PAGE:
By BEN NADLER, Associated Press
ATLANTA (AP) — The two Republicans vying to become Georgia governor are now battling over who is the true Trump supporter – a reversal since opponents’ criticism for not endorsing the early candidacy of President Donald Trump,
Secretary of State Brian Kemp and Lt. Gov. Casey Cagle beat out three other opponents in the May 22 primary after a five-man race in which they were slammed by opponents for being late to the Trump train.
Cagle initially backed former Florida Governor Jeb Bush in the 2016 presidential primary, while Kemp refrained from making an endorsement until after the Georgia primary. Both backed Trump in the general election against Hillary Clinton.
Trump so far has refrained from endorsing either Republican in the Georgia gubernatorial battle. That’s a stark contrast from neighboring South Carolina, where Gov. Henry McMaster won a contested GOP primary last month after Trump traveled to the state to support him. Unlike Cagle or Kemp, McMaster had endorsed Trump’s candidacy early in 2016.
Cagle and Kemp now frequently invoke the president’s name in their bid to rally conservative voters during a contentious runoff that will be decided July 24. The winner will face Democrat Stacey Abrams, who is seeking to become the first black woman to become governor of any U.S. state.
Cagle, in social media posts and in stump speeches around the state, regularly touts the recent federal tax cuts backed by the president and praises his focus on American workers.
A recent television ad from Cagle’s campaign opens on a picture of Trump with the words “Trump gets things done,” scrawled across the bottom of the screen. The ad then fades to a shot of Cagle, with the words “Conservative Casey Cagle – Just like President Trump,” written below.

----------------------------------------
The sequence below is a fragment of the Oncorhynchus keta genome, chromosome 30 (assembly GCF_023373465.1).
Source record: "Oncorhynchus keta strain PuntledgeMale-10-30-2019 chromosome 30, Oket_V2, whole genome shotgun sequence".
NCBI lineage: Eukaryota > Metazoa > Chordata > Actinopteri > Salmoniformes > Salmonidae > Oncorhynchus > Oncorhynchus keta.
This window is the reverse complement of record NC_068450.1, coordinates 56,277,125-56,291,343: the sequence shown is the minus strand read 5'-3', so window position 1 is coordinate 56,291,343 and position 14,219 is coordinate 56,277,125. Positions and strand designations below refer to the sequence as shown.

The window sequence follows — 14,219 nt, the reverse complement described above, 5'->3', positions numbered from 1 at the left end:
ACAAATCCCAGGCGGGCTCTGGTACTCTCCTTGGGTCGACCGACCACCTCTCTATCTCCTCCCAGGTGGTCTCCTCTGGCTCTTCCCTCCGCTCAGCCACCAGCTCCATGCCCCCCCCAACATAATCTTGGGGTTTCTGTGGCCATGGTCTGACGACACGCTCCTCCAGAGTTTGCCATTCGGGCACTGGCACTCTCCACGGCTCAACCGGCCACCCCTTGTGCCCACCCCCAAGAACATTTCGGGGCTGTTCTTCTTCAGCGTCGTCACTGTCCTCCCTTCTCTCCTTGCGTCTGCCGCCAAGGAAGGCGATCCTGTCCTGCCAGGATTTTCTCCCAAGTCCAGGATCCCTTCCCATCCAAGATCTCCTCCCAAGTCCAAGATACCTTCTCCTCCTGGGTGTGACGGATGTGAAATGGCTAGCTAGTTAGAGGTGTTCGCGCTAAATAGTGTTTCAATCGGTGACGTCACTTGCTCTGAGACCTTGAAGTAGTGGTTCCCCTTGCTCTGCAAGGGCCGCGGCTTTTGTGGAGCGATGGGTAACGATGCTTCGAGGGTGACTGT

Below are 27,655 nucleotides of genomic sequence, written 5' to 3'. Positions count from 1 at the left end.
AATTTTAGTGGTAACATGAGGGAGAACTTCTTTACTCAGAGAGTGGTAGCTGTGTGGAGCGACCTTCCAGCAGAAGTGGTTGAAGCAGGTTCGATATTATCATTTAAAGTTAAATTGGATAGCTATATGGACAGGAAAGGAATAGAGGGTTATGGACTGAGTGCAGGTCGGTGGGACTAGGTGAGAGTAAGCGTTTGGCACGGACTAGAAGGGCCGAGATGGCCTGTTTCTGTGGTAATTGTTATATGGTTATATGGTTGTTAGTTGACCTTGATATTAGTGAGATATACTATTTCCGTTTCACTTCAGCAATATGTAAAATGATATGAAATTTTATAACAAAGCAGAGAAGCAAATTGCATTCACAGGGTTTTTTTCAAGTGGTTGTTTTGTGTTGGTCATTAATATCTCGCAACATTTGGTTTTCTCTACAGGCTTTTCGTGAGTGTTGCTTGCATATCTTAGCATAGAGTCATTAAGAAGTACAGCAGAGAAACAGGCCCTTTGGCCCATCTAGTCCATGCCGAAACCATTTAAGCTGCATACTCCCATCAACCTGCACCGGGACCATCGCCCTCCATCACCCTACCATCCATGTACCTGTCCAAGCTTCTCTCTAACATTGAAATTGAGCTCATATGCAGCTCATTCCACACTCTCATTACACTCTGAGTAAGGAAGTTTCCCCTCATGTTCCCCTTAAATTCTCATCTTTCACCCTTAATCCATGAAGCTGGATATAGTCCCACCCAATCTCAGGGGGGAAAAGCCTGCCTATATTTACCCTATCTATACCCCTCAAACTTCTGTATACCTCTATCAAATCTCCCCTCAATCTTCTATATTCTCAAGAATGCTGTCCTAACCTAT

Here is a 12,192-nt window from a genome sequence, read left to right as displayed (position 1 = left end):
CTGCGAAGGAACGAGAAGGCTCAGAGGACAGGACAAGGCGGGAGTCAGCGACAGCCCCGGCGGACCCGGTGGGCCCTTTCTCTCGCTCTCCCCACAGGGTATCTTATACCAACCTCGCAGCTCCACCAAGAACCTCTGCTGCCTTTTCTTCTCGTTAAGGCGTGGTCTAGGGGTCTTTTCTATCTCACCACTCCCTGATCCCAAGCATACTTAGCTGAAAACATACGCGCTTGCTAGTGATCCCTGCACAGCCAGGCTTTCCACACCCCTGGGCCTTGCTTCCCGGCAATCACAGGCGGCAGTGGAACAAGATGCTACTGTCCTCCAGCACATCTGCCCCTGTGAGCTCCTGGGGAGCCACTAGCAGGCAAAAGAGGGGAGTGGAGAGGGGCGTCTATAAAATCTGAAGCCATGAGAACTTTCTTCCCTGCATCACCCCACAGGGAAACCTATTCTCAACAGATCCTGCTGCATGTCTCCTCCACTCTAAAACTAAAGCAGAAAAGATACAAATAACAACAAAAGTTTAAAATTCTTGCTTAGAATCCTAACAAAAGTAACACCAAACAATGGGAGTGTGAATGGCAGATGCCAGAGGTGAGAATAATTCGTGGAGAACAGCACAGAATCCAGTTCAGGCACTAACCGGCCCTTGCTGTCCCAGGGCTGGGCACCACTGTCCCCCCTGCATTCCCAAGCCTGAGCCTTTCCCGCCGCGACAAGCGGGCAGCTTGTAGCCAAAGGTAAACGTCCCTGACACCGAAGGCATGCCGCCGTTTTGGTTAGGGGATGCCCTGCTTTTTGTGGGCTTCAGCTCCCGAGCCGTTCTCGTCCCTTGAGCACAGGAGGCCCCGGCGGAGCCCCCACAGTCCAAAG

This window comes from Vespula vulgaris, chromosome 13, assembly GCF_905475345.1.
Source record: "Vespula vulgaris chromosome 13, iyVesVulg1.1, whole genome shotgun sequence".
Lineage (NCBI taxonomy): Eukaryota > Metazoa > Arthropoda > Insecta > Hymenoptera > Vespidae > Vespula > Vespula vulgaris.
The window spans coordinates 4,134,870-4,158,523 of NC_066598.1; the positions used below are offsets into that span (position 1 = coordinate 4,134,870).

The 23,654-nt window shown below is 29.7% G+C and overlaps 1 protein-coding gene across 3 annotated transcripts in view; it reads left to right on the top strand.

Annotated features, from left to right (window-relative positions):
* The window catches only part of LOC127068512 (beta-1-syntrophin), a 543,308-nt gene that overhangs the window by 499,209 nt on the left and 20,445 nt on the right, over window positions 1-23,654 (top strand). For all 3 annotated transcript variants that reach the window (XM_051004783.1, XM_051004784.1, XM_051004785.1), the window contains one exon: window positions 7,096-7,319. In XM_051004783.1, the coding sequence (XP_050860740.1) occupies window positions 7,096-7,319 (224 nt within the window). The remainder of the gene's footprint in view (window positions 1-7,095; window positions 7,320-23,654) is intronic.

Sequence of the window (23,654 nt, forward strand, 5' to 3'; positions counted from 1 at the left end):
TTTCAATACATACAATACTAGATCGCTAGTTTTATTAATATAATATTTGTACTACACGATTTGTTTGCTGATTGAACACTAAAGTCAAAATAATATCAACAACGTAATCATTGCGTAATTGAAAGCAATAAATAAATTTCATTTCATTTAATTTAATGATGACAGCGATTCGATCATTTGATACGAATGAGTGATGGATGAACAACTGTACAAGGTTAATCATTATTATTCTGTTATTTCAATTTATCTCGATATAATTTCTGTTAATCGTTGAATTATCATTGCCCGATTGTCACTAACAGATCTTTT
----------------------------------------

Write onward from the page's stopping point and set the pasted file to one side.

Kemp, meanwhile, has run a campaign with obvious similarities to Trump’s, positioning himself as a “politically incorrect” outsider with a business background who wants to cut through the bureaucracy of government.
Kemp has made combating illegal immigration the mainstay issue of his candidacy, mimicking the president’s tone in frequent speeches warning about threats posed by “criminal illegal aliens” and gangs like MS-13. He often invokes and tweets at President Trump in messages about everything from immigration to support for anti-abortion causes.
A January poll from the Atlanta Journal-Constitution showed Trump with an 81 percent approval rating among Georgia Republicans, and he remains popular with conservatives in the state. His campaign pitches for stronger border protection, support for small business and the revitalization of blue-collar jobs have proved to be winning messages here — and are ones that other Republicans down the ticket are now trying to emulate.
The runoff between Cagle and Kemp has become downright nasty, with the candidates slinging accusations of ethical lapses and incompetence. They have also gone after one another over their support for the president, trading barbs and accusing each other of only supporting Trump for political gain.
“Brian Kemp never even publicly supported Donald Trump. … He bemoaned Trump as ‘the candidate that we got,'” Cagle’s campaign said in a promotional email.
Kemp accused Cagle on twitter recently of hobnobbing with some of former President Barack Obama’s biggest supporters and President Trump’s biggest critics. “That’s not loyalty to (the president) — that’s opportunism,” he tweeted.
In statements to The Associated Press, both campaigns pushed back on criticism that they were late in their support for Trump and positioned themselves as the most strident Trump backers.
Cagle spokesman Joseph Hendricks said that Cagle was an outspoken supporter of Trump who “backed him before he was nominated, stumped for him at the GOP National Convention, and worked to raise money for his campaign.”
Ryan Mahoney, spokesman for Kemp’s campaign, said Kemp “remained neutral” to ensure the success of the Super Tuesday primary in 2016. Mahoney said Kemp later endorsed Donald Trump.